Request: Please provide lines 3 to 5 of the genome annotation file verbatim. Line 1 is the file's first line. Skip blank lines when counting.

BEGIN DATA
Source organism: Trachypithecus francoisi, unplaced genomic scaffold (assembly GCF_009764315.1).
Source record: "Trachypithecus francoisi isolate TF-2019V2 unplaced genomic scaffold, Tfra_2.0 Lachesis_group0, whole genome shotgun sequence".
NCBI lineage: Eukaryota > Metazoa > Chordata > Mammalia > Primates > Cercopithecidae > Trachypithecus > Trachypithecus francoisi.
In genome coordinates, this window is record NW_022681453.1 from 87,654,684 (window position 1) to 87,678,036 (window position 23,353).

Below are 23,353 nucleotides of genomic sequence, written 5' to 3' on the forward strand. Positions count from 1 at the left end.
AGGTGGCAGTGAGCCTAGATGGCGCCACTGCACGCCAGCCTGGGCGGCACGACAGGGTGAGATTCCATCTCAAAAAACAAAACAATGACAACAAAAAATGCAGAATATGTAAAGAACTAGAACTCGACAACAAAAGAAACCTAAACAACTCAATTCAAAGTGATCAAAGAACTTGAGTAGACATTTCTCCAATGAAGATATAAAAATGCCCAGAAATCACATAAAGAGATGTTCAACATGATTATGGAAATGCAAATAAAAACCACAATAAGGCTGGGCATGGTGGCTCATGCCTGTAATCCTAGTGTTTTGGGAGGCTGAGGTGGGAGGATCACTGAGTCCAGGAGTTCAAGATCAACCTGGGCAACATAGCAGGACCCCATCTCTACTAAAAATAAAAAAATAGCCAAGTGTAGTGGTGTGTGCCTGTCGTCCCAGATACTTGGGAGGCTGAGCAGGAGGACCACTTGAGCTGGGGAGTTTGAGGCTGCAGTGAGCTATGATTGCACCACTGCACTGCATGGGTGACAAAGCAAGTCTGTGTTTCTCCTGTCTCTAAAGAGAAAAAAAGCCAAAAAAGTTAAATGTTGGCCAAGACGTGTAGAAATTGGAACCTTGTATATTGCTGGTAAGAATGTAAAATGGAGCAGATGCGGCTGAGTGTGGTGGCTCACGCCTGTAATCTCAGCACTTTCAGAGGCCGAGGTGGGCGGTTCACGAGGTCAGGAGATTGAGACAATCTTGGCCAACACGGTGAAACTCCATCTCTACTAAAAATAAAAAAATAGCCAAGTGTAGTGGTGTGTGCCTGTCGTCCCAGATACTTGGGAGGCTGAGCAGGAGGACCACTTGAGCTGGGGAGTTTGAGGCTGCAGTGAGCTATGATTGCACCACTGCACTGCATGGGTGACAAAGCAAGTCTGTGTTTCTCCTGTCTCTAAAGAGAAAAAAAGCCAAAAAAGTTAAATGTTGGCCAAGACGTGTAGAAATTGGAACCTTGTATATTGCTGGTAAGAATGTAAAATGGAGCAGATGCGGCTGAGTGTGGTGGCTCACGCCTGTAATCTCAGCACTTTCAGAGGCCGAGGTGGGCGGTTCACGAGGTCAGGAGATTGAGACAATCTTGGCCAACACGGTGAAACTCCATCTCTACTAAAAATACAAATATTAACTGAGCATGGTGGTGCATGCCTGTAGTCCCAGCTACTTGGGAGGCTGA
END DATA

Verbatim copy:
NCBI lineage: Eukaryota > Metazoa > Chordata > Mammalia > Primates > Cercopithecidae > Trachypithecus > Trachypithecus francoisi.
In genome coordinates, this window is record NW_022681453.1 from 87,654,684 (window position 1) to 87,678,036 (window position 23,353).

Below are 23,353 nucleotides of genomic sequence, written 5' to 3' on the forward strand. Positions count from 1 at the left end.